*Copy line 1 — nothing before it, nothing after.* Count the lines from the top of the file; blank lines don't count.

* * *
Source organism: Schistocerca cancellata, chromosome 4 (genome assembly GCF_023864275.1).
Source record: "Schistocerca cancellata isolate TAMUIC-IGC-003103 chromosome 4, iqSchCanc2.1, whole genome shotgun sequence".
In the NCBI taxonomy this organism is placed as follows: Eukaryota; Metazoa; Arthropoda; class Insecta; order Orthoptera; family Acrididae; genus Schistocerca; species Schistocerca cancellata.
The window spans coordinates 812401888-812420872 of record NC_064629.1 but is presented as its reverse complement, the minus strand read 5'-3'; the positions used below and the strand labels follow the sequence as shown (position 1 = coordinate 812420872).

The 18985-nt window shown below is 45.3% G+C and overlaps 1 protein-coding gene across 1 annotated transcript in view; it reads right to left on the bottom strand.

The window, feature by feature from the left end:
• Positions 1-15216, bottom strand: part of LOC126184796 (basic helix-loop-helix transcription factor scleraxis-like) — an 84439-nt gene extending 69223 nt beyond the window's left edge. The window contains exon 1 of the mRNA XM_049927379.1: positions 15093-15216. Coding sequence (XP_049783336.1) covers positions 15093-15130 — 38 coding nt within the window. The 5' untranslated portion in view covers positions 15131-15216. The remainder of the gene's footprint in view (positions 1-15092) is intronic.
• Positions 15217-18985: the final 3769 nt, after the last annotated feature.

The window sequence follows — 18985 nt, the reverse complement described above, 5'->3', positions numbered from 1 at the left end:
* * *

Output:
Source organism: Schistocerca cancellata, chromosome 4 (genome assembly GCF_023864275.1).